Teaching in Russia last year as Lone Star College-CyFair’s first Fulbright U.S. Scholar Program recipient and Bashkir State University’s first African American faculty member was an experience that Katrevia Jones Munroe will not soon forget.
When Munroe received the news that she was a 2009-2010 Fulbright Scholar, she said she was honored, excited and extremely nervous. After nearly a year immersed in the Russian culture, she returned home with rich experiences educationally, socially and professionally.
“The Fulbright award has enhanced my professional growth by supporting future partnerships between LSC and Russian universities for future student exchange programs and professional development pedagogical trainings in the field of computer science at Europe’s top universities, all of which contribute to making me a better instructor,” said Munroe, LSC-CyFair’s Computer Information Technology (CIT) department.
“Educationally, my goal in Russia was to teach computer science students how to be globally competitive in Russia and the United States. Due to the observational data and empirical data collected in my classes, I feel that I have reached that goal,” said Munroe. “I did what I said I would do and I achieved everything with exception of creating partnerships with companies for summer student internships (which she admits was a lofty goal) due to the language barrier and time.”
Adapting to teaching at Bashkir State University as well as living in Ufa, Russia was challenging in many ways from the language, as Munroe was not assigned a translator until her third week in Russia, to the cultural issues.
In the classroom, Munroe faced major curriculum adjustments not only due to insufficient hardware to run software required for the class on the computer lab’s seven computers, but also upon realizing that 90 percent of the 85 students enrolled in her C # programming course were math majors.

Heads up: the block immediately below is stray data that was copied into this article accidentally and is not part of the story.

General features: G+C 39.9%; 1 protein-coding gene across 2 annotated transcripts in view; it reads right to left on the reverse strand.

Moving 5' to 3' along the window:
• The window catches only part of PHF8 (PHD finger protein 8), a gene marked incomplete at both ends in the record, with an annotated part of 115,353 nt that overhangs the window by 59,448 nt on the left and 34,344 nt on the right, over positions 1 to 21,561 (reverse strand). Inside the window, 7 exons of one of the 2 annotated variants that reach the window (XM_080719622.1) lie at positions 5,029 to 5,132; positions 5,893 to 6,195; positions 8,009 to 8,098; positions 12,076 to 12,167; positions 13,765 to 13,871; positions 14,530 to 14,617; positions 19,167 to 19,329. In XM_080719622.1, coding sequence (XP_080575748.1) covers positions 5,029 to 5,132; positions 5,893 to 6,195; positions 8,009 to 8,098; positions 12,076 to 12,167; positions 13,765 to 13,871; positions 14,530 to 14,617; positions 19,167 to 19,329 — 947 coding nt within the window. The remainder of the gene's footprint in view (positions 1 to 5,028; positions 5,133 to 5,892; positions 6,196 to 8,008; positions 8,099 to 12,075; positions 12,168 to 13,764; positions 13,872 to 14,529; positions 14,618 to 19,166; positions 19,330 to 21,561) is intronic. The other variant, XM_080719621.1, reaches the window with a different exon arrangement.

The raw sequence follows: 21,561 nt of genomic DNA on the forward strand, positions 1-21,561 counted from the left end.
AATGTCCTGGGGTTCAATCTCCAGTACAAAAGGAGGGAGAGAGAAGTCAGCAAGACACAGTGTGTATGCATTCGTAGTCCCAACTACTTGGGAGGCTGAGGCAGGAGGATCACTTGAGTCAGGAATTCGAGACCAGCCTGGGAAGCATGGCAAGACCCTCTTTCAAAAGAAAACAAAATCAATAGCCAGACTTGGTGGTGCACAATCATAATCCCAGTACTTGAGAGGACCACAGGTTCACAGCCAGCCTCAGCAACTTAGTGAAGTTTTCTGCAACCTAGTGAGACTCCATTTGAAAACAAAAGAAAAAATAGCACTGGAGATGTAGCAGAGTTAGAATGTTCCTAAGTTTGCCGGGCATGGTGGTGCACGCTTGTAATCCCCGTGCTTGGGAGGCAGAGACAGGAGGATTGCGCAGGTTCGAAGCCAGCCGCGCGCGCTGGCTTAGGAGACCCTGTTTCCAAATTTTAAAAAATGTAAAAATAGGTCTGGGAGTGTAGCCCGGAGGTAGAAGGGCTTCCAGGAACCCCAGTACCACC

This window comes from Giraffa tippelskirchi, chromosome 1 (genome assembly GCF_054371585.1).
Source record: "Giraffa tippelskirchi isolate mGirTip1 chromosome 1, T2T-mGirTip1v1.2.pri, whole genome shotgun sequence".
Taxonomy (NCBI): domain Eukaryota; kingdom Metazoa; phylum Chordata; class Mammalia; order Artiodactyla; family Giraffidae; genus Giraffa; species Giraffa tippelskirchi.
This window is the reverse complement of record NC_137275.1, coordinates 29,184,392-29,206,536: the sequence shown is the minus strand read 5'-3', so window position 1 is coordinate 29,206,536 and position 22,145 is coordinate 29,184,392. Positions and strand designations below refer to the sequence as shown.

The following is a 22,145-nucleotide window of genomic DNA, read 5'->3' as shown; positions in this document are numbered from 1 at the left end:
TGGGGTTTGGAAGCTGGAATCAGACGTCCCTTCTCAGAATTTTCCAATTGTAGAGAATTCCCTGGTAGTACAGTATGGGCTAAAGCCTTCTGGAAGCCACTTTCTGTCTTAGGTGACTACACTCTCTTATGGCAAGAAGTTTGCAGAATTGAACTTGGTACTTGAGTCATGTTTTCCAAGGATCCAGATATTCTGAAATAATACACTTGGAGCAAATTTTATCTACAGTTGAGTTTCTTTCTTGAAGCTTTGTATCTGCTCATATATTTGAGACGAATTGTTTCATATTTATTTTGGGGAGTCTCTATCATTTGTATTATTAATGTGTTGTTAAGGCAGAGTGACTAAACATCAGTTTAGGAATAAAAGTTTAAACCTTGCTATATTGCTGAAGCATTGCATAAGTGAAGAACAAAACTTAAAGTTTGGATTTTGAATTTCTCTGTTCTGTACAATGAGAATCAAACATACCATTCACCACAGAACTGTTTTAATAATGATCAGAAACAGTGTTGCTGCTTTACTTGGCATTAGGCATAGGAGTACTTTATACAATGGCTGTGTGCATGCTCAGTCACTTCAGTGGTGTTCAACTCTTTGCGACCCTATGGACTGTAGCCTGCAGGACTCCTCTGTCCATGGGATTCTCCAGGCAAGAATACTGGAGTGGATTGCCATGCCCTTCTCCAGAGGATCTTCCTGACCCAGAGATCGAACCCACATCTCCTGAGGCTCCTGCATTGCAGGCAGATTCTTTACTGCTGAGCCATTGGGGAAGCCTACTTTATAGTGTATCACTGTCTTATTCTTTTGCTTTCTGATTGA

Outside the classroom, Munroe said she lived some of the stories her dad told about racism he experienced in Midland, Texas’s first integrated class. And while she’s experienced racism, too, Munroe said the level of racism she and her family endured during their time in Russia took them to a dark place.
“Socially, adaptation in Russia was an uphill battle that resulted in several bumps and bruises for me and my family. We were constantly exposed to racism and it was more than looks, it was very degrading comments and genuine concern about our safety,” said Munroe. “The positive side of living in Ufa has to be the lovely landscape and beautiful friendships I developed. Through these friendships, I learned the importance of empathy and courage, which gave me the strength to look beyond the ignorant few to see the good qualities in the larger mass.”
Another positive is that through the Fulbright experience, between work, conferences and vacation time, she was able to travel to Moscow, St. Petersburg, Siberia, Berlin, Poland, Turkey, London, Germany and Egypt.
Back in the United States, Munroe has been formally documenting her experiences teaching and living in Russia as well as implementing the internationalized computer science curriculum at LSC-CyFair. She plans to shatter some misconceptions her students may have about Russian people, their lifestyles and the country itself, such as winter is not yearlong and not all Russians wear mink coats and fur hats, as well as to share opportunities and scholarships to study and earn program credit in a foreign country.
To learn more about Munroe’s time in Russia, don’t miss International Education and Global Entrepreneurship Week Nov. 15 through Nov. 19 at LSC-CyFair. In addition to Munroe and other faculty sharing study abroad experiences in China, Italy, Sri Lanka and Korea, there will be films, book clubs, displays and an International Extravaganza. For information on international events, programs, scholarships and opportunities, go to LoneStar.edu.
For information on LSC-CyFair’s CIT program, contact Munroe at 281.290.3299 or via e-mail at Katrieva.S.Jones@LoneStar.edu
About the Fulbright Program
The Fulbright Program is sponsored by the United States Department of State, Bureau of Educational and Cultural Affairs. Each scholar is selected by a 12 person committee appointed by the President of the United States of America. Since its establishment in 1946, the Fulbright Program has provided recipients the opportunity to observe each others' political, economic, educational and cultural institutions, to exchange ideas and to embark on joint ventures of importance to the general welfare of the world's inhabitants. The Fulbright U.S. Scholar Program is administered by the Council for International Exchange of Scholars.